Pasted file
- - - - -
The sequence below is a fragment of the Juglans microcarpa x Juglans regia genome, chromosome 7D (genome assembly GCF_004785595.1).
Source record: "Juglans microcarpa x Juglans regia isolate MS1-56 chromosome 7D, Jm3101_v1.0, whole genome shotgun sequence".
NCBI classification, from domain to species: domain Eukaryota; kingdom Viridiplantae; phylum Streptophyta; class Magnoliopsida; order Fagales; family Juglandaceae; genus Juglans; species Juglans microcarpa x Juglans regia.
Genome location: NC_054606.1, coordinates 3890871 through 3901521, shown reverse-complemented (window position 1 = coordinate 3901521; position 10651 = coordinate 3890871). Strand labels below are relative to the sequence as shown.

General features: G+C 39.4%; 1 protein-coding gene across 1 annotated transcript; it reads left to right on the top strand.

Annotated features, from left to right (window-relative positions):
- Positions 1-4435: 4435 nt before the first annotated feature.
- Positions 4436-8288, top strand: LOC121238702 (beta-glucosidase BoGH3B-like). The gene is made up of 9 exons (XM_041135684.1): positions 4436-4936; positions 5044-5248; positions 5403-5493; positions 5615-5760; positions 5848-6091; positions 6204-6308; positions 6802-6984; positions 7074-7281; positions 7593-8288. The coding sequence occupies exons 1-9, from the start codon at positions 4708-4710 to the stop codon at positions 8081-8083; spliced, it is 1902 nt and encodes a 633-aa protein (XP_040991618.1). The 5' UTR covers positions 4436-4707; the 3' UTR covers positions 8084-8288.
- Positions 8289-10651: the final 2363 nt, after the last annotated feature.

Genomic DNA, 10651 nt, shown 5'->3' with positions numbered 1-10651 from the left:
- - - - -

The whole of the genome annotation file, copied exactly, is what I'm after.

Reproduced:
The sequence below is a fragment of the Juglans microcarpa x Juglans regia genome, chromosome 7D (genome assembly GCF_004785595.1).
Source record: "Juglans microcarpa x Juglans regia isolate MS1-56 chromosome 7D, Jm3101_v1.0, whole genome shotgun sequence".
NCBI classification, from domain to species: domain Eukaryota; kingdom Viridiplantae; phylum Streptophyta; class Magnoliopsida; order Fagales; family Juglandaceae; genus Juglans; species Juglans microcarpa x Juglans regia.
Genome location: NC_054606.1, coordinates 3890871 through 3901521, shown reverse-complemented (window position 1 = coordinate 3901521; position 10651 = coordinate 3890871). Strand labels below are relative to the sequence as shown.

General features: G+C 39.4%; 1 protein-coding gene across 1 annotated transcript; it reads left to right on the top strand.

Annotated features, from left to right (window-relative positions):
- Positions 1-4435: 4435 nt before the first annotated feature.
- Positions 4436-8288, top strand: LOC121238702 (beta-glucosidase BoGH3B-like). The gene is made up of 9 exons (XM_041135684.1): positions 4436-4936; positions 5044-5248; positions 5403-5493; positions 5615-5760; positions 5848-6091; positions 6204-6308; positions 6802-6984; positions 7074-7281; positions 7593-8288. The coding sequence occupies exons 1-9, from the start codon at positions 4708-4710 to the stop codon at positions 8081-8083; spliced, it is 1902 nt and encodes a 633-aa protein (XP_040991618.1). The 5' UTR covers positions 4436-4707; the 3' UTR covers positions 8084-8288.
- Positions 8289-10651: the final 2363 nt, after the last annotated feature.

Genomic DNA, 10651 nt, shown 5'->3' with positions numbered 1-10651 from the left: